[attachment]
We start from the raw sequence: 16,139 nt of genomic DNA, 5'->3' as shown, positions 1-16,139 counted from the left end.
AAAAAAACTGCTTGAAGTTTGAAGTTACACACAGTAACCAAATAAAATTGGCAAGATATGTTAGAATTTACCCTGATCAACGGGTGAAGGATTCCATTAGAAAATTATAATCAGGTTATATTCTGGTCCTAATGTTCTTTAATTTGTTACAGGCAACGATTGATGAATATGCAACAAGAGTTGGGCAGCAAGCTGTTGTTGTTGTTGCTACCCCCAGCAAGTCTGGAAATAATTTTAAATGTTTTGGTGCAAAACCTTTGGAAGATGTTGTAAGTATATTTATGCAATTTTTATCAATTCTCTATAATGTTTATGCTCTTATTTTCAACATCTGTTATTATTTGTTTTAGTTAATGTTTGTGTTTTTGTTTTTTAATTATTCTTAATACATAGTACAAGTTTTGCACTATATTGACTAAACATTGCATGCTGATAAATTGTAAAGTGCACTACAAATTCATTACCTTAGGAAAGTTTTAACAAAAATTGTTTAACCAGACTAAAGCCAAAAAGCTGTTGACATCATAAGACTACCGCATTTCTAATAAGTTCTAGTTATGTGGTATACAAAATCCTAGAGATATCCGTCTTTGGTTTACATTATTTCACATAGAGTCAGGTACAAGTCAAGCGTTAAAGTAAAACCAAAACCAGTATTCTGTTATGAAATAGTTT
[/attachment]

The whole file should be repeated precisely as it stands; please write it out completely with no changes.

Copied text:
We start from the raw sequence: 16,139 nt of genomic DNA, 5'->3' as shown, positions 1-16,139 counted from the left end.
AAAAAAACTGCTTGAAGTTTGAAGTTACACACAGTAACCAAATAAAATTGGCAAGATATGTTAGAATTTACCCTGATCAACGGGTGAAGGATTCCATTAGAAAATTATAATCAGGTTATATTCTGGTCCTAATGTTCTTTAATTTGTTACAGGCAACGATTGATGAATATGCAACAAGAGTTGGGCAGCAAGCTGTTGTTGTTGTTGCTACCCCCAGCAAGTCTGGAAATAATTTTAAATGTTTTGGTGCAAAACCTTTGGAAGATGTTGTAAGTATATTTATGCAATTTTTATCAATTCTCTATAATGTTTATGCTCTTATTTTCAACATCTGTTATTATTTGTTTTAGTTAATGTTTGTGTTTTTGTTTTTTAATTATTCTTAATACATAGTACAAGTTTTGCACTATATTGACTAAACATTGCATGCTGATAAATTGTAAAGTGCACTACAAATTCATTACCTTAGGAAAGTTTTAACAAAAATTGTTTAACCAGACTAAAGCCAAAAAGCTGTTGACATCATAAGACTACCGCATTTCTAATAAGTTCTAGTTATGTGGTATACAAAATCCTAGAGATATCCGTCTTTGGTTTACATTATTTCACATAGAGTCAGGTACAAGTCAAGCGTTAAAGTAAAACCAAAACCAGTATTCTGTTATGAAATAGTTT